Posting Nash is a good idea – especially if it’s a guard that is good at passing. The Suns doubled every time it went low and left just enough perimeter players open to hit a three or drive the lane. Kelenna Azubuike did a great job of waiting until the double-team was just close enough. He did a great job of passing, if not shooting. I wonder if the Suns shouldn’t let inferior posting guards (i.e., not Baron Davis) go without a double-team
I suppose the problem for the Warriors could be that if you’ve got all these offensive perimeter players on the court, are you giving up too much on the defensive end? Not, I suppose, when you are shooting over 50% from the field and you get 20 turnovers.
The Warriors played defense with greater intensity than they played offense, if that is possible. They may not have great individual defenders, but, assuming they can keep playing like that without suffering from multiple cardiac arrests, they are going to wear out teams that do not meet their “irresistible force” with some of their own “immovable object.”
Aggressiveness on defense is the key to making plays and avoiding fouls. The Warriors were aggressive all the time. They made plays and the refs let them play, giving the benefit of the doubt on close calls, which is the way it should be. The Suns were occasionally aggressive, and the refs occasionally let them play. This simply goes to show that the refs are human and will reward hard work.
Boris Diaw is getting his form back. He was close to a triple-double with a line of 8 points, 8 boards and 7 assists. These were similar stats to Matt Barnes, who had 8 points, 7 boards and 7 assists. Of course, Barnes is more consistent and plays with more heart. Maybe he’s trying to turn his $3 million-a-year contract into Diaw’s $9 million-a-year contract and then get fat and lazy..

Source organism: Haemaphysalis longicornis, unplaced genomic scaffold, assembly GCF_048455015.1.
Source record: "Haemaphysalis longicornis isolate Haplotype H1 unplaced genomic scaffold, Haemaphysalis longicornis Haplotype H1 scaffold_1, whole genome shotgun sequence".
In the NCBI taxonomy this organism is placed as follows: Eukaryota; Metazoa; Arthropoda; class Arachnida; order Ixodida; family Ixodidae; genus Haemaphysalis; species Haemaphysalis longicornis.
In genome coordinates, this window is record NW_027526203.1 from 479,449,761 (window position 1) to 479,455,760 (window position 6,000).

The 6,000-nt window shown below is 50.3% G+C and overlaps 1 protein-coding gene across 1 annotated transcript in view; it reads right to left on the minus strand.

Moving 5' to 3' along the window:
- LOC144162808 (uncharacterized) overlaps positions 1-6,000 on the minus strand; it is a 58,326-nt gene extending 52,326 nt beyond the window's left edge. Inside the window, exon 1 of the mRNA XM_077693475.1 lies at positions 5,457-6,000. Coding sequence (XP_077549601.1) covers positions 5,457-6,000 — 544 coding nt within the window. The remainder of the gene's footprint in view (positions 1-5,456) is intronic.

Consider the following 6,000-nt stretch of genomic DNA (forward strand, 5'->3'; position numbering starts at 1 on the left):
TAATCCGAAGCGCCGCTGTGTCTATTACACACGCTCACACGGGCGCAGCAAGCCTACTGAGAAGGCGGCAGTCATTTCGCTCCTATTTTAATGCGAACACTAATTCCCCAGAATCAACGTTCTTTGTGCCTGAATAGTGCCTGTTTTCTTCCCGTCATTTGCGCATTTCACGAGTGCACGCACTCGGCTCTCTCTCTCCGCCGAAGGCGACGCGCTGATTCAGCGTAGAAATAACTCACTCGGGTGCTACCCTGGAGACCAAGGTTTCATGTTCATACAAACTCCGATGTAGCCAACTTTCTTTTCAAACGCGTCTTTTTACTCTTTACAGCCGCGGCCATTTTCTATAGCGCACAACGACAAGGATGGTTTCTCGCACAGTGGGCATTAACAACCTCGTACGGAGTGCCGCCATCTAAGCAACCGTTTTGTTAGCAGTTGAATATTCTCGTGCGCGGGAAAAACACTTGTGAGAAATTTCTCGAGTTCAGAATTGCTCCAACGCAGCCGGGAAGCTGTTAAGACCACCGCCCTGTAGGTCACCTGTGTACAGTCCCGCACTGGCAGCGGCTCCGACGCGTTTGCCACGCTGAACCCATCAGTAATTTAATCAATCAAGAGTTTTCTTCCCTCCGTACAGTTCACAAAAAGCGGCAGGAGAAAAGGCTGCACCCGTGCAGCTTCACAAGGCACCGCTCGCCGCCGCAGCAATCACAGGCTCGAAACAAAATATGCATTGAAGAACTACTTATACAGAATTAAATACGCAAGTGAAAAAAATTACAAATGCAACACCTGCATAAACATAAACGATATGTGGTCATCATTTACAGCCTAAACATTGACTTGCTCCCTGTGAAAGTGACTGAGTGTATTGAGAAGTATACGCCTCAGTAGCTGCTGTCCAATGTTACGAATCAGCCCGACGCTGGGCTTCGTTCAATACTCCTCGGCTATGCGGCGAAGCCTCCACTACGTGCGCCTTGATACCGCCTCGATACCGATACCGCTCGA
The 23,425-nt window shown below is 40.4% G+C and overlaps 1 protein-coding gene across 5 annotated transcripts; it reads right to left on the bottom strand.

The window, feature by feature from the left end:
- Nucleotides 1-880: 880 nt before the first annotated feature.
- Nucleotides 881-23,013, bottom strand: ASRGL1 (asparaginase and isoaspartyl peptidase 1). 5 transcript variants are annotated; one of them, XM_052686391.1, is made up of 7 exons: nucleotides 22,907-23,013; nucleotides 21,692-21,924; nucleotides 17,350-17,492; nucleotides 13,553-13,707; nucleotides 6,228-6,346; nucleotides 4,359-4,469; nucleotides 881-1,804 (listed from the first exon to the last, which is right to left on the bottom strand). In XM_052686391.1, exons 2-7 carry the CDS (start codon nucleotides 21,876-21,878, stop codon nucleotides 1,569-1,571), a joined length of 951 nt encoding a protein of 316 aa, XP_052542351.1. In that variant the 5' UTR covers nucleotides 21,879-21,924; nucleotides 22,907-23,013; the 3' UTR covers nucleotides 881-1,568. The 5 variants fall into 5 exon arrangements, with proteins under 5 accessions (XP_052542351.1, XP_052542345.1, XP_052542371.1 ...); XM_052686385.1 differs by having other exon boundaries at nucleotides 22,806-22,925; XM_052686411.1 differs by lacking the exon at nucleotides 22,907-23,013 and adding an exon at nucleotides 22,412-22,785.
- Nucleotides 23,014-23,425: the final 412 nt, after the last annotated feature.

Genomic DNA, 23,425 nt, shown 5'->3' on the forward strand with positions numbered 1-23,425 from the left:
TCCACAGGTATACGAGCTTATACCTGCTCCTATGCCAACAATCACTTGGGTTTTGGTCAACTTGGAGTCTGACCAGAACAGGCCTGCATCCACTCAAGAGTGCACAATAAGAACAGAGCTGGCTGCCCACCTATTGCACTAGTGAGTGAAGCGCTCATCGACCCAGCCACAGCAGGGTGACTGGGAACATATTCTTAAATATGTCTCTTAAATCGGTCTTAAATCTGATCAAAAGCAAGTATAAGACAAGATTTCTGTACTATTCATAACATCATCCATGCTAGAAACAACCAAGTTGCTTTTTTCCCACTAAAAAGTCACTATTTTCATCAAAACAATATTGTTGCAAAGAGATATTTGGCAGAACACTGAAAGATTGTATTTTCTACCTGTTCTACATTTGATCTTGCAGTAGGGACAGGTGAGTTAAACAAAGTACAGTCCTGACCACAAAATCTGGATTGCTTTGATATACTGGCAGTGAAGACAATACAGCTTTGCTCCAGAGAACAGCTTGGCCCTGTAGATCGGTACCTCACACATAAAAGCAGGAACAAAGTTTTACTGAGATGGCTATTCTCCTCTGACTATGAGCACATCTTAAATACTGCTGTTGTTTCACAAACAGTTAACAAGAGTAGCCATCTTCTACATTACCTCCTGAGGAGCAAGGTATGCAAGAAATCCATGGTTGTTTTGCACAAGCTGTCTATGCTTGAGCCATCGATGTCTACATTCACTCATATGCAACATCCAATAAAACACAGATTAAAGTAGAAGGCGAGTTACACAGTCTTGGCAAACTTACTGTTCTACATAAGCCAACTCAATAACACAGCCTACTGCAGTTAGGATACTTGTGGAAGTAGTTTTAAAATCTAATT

Grant Hill is a great pick-up for the Suns, but, despite his protestations to the contrary, he’s not the player he used to be.
The Suns’ Achilles’ Heel is their defensive glass. More than just the number, they gave them up at the worst possible times. They won’t get through the playoffs giving up offensive boards. The Suns are now amongst the league leaders in steals and blocks and they are somewhere in the middle of the pack in opponents’ shooting percentage. But they are sorely lacking in the key category of defensive rebounding. Cleaning this up should be their priority.
As for the Warriors, they do seem to be two different teams pre- and post-suspension. Most criticism will be the same as the Suns have received; that is, they cannot go deep in the playoffs with this style of play. They are reminiscent of the 2004-2005 Suns with the speed at which they play and the relatively thin bench. Golden State fans need to buckle up and enjoy the rollercoaster.